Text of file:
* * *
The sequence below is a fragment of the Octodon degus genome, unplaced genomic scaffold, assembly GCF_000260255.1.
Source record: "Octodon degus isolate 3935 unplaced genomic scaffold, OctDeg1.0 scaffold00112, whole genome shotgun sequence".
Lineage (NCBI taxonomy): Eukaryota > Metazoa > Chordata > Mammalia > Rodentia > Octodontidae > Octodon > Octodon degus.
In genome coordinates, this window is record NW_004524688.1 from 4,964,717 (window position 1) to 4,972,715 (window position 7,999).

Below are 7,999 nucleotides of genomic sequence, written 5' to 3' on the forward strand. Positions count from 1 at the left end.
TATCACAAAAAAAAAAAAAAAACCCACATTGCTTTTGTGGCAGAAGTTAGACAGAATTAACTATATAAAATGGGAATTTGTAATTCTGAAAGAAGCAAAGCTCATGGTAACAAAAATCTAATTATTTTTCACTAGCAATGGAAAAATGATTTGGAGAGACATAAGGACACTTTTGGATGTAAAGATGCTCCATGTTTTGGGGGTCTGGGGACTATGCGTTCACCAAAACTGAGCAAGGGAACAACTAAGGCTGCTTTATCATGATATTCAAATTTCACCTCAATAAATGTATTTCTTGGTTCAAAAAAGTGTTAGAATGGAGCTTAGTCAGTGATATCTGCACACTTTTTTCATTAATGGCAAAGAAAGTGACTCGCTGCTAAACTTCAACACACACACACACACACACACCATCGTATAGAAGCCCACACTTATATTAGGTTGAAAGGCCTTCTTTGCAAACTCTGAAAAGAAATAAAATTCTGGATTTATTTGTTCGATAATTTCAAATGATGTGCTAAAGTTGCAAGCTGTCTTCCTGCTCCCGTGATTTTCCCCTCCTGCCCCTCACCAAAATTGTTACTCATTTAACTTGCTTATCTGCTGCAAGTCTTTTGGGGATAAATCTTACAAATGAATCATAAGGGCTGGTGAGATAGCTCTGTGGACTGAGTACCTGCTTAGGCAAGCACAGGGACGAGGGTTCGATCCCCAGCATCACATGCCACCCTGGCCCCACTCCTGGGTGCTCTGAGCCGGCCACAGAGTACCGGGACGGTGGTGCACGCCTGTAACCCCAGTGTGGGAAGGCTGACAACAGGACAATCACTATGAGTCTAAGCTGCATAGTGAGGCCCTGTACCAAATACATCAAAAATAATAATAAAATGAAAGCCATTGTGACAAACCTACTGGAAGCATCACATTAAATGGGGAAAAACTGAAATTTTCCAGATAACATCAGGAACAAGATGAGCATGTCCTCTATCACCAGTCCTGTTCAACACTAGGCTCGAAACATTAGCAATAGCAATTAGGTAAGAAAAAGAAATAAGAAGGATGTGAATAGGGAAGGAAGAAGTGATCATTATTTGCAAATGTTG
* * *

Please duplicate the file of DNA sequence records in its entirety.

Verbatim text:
The sequence below is a fragment of the Octodon degus genome, unplaced genomic scaffold, assembly GCF_000260255.1.
Source record: "Octodon degus isolate 3935 unplaced genomic scaffold, OctDeg1.0 scaffold00112, whole genome shotgun sequence".
Lineage (NCBI taxonomy): Eukaryota > Metazoa > Chordata > Mammalia > Rodentia > Octodontidae > Octodon > Octodon degus.
In genome coordinates, this window is record NW_004524688.1 from 4,964,717 (window position 1) to 4,972,715 (window position 7,999).

Below are 7,999 nucleotides of genomic sequence, written 5' to 3' on the forward strand. Positions count from 1 at the left end.
TATCACAAAAAAAAAAAAAAAACCCACATTGCTTTTGTGGCAGAAGTTAGACAGAATTAACTATATAAAATGGGAATTTGTAATTCTGAAAGAAGCAAAGCTCATGGTAACAAAAATCTAATTATTTTTCACTAGCAATGGAAAAATGATTTGGAGAGACATAAGGACACTTTTGGATGTAAAGATGCTCCATGTTTTGGGGGTCTGGGGACTATGCGTTCACCAAAACTGAGCAAGGGAACAACTAAGGCTGCTTTATCATGATATTCAAATTTCACCTCAATAAATGTATTTCTTGGTTCAAAAAAGTGTTAGAATGGAGCTTAGTCAGTGATATCTGCACACTTTTTTCATTAATGGCAAAGAAAGTGACTCGCTGCTAAACTTCAACACACACACACACACACACACCATCGTATAGAAGCCCACACTTATATTAGGTTGAAAGGCCTTCTTTGCAAACTCTGAAAAGAAATAAAATTCTGGATTTATTTGTTCGATAATTTCAAATGATGTGCTAAAGTTGCAAGCTGTCTTCCTGCTCCCGTGATTTTCCCCTCCTGCCCCTCACCAAAATTGTTACTCATTTAACTTGCTTATCTGCTGCAAGTCTTTTGGGGATAAATCTTACAAATGAATCATAAGGGCTGGTGAGATAGCTCTGTGGACTGAGTACCTGCTTAGGCAAGCACAGGGACGAGGGTTCGATCCCCAGCATCACATGCCACCCTGGCCCCACTCCTGGGTGCTCTGAGCCGGCCACAGAGTACCGGGACGGTGGTGCACGCCTGTAACCCCAGTGTGGGAAGGCTGACAACAGGACAATCACTATGAGTCTAAGCTGCATAGTGAGGCCCTGTACCAAATACATCAAAAATAATAATAAAATGAAAGCCATTGTGACAAACCTACTGGAAGCATCACATTAAATGGGGAAAAACTGAAATTTTCCAGATAACATCAGGAACAAGATGAGCATGTCCTCTATCACCAGTCCTGTTCAACACTAGGCTCGAAACATTAGCAATAGCAATTAGGTAAGAAAAAGAAATAAGAAGGATGTGAATAGGGAAGGAAGAAGTGATCATTATTTGCAAATGTTG